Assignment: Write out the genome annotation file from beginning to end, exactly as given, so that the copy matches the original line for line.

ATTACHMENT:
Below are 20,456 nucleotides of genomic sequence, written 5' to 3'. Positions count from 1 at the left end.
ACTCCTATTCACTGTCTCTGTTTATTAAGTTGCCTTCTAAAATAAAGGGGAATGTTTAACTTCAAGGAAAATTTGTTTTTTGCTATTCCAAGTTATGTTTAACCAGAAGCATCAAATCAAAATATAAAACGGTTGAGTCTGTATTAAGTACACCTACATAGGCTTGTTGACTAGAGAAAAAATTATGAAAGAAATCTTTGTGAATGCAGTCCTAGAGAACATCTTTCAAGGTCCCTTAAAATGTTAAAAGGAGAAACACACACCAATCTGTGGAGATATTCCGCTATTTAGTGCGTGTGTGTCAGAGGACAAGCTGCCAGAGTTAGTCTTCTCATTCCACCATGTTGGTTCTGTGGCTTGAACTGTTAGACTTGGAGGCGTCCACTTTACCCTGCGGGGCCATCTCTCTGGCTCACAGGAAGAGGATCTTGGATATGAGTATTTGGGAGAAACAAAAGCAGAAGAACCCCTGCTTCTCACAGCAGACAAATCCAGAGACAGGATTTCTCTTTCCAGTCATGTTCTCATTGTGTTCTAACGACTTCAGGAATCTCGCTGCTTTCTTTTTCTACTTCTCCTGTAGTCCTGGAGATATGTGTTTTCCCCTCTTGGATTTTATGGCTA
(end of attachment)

Below are 20,456 nucleotides of genomic sequence, written 5' to 3'. Positions count from 1 at the left end.
ACTCCTATTCACTGTCTCTGTTTATTAAGTTGCCTTCTAAAATAAAGGGGAATGTTTAACTTCAAGGAAAATTTGTTTTTTGCTATTCCAAGTTATGTTTAACCAGAAGCATCAAATCAAAATATAAAACGGTTGAGTCTGTATTAAGTACACCTACATAGGCTTGTTGACTAGAGAAAAAATTATGAAAGAAATCTTTGTGAATGCAGTCCTAGAGAACATCTTTCAAGGTCCCTTAAAATGTTAAAAGGAGAAACACACACCAATCTGTGGAGATATTCCGCTATTTAGTGCGTGTGTGTCAGAGGACAAGCTGCCAGAGTTAGTCTTCTCATTCCACCATGTTGGTTCTGTGGCTTGAACTGTTAGACTTGGAGGCGTCCACTTTACCCTGCGGGGCCATCTCTCTGGCTCACAGGAAGAGGATCTTGGATATGAGTATTTGGGAGAAACAAAAGCAGAAGAACCCCTGCTTCTCACAGCAGACAAATCCAGAGACAGGATTTCTCTTTCCAGTCATGTTCTCATTGTGTTCTAACGACTTCAGGAATCTCGCTGCTTTCTTTTTCTACTTCTCCTGTAGTCCTGGAGATATGTGTTTTCCCCTCTTGGATTTTATGGCTA